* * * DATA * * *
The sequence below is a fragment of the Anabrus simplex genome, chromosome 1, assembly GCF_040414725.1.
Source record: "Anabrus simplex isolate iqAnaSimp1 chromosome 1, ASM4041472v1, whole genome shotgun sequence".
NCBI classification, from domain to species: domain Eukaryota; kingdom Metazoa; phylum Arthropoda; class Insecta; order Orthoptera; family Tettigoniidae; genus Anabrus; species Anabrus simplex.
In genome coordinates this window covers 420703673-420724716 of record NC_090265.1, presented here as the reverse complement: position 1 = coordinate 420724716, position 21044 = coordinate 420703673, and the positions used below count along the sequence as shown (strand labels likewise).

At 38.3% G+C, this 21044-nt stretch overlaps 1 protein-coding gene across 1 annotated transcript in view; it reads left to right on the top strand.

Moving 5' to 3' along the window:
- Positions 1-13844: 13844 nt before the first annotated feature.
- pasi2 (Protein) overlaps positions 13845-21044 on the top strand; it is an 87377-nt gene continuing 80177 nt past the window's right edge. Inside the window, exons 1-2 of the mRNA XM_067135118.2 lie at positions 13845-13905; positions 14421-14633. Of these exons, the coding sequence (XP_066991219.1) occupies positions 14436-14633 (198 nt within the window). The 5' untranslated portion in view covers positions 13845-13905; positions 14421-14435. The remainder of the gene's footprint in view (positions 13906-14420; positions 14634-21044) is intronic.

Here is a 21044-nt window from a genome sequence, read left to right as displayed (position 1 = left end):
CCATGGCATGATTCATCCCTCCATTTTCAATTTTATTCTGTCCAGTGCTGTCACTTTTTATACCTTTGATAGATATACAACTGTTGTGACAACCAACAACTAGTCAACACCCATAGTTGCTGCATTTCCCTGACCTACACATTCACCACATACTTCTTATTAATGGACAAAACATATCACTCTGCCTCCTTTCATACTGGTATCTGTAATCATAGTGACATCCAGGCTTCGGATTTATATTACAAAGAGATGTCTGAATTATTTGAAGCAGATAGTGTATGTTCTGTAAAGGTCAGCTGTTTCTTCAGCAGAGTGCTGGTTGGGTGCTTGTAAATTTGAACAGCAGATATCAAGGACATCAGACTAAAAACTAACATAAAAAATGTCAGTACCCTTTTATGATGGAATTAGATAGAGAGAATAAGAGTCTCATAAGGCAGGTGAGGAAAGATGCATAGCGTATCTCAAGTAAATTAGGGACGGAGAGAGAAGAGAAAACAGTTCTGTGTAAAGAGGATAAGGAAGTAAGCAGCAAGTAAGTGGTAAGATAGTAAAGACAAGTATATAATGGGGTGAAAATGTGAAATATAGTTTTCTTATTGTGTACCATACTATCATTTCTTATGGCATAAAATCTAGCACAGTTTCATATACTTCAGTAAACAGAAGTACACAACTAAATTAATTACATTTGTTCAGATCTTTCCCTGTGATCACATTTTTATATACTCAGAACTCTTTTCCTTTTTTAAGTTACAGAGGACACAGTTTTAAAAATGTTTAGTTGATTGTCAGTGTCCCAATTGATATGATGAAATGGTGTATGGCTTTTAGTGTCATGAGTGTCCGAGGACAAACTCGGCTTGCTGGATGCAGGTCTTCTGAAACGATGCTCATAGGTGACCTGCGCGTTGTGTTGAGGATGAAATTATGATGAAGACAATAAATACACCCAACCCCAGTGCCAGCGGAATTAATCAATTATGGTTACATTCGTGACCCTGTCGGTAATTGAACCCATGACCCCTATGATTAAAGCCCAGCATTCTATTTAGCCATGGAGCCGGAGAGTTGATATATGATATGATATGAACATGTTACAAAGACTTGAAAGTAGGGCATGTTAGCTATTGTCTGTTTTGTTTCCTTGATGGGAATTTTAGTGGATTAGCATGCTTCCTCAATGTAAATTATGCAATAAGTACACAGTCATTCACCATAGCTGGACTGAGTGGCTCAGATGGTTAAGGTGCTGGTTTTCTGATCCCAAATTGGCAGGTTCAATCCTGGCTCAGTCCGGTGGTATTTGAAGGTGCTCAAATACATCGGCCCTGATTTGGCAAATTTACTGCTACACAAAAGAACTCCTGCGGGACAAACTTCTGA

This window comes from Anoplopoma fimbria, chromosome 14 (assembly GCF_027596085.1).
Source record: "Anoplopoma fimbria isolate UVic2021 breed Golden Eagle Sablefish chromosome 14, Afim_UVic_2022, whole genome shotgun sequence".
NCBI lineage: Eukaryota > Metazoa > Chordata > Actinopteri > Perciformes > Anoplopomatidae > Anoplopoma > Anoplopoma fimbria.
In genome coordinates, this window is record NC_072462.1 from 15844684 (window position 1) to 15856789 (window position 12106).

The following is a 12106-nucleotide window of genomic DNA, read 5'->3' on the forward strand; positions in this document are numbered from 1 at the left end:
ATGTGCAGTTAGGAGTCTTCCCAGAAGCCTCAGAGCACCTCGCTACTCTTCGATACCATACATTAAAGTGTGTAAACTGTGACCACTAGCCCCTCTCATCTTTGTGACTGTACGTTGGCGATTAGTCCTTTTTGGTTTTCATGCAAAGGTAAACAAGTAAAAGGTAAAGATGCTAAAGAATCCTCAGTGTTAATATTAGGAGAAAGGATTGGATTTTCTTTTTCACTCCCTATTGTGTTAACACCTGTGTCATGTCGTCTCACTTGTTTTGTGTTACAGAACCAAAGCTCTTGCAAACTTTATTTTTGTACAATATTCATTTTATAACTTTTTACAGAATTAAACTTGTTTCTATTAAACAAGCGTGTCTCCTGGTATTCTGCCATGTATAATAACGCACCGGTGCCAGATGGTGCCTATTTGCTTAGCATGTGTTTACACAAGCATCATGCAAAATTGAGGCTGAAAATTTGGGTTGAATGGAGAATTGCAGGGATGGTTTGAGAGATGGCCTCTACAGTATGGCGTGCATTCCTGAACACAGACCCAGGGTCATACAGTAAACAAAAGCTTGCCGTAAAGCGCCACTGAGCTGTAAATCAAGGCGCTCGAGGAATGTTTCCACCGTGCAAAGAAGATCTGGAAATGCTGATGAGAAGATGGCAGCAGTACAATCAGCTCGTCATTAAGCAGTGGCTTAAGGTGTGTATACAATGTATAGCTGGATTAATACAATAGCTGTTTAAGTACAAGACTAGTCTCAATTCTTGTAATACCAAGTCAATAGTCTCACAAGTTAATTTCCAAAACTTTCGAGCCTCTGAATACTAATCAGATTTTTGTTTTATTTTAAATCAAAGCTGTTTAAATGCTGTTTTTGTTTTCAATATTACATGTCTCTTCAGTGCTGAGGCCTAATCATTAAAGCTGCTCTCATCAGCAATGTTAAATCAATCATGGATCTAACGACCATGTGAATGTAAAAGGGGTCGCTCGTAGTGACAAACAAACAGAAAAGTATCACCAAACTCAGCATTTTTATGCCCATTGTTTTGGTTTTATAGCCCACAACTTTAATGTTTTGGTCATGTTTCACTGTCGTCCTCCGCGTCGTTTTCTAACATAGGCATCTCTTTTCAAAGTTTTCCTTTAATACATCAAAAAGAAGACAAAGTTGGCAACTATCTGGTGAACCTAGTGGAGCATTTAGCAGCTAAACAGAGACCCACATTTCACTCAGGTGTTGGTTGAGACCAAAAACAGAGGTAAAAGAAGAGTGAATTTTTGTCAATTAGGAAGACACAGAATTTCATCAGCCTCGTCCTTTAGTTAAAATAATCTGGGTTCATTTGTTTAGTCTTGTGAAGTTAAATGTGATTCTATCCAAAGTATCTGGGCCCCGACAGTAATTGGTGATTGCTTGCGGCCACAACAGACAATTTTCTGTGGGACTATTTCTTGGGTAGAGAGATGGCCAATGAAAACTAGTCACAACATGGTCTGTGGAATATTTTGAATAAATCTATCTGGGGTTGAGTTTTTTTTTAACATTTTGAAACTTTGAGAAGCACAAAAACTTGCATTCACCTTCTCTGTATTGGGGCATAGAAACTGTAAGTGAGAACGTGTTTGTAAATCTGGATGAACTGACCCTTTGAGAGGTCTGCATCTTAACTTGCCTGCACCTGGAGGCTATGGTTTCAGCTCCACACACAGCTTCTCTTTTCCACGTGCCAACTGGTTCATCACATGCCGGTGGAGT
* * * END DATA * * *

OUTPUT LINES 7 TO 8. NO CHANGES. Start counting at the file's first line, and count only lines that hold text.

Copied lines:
- Positions 1-13844: 13844 nt before the first annotated feature.
- pasi2 (Protein) overlaps positions 13845-21044 on the top strand; it is an 87377-nt gene continuing 80177 nt past the window's right edge. Inside the window, exons 1-2 of the mRNA XM_067135118.2 lie at positions 13845-13905; positions 14421-14633. Of these exons, the coding sequence (XP_066991219.1) occupies positions 14436-14633 (198 nt within the window). The 5' untranslated portion in view covers positions 13845-13905; positions 14421-14435. The remainder of the gene's footprint in view (positions 13906-14420; positions 14634-21044) is intronic.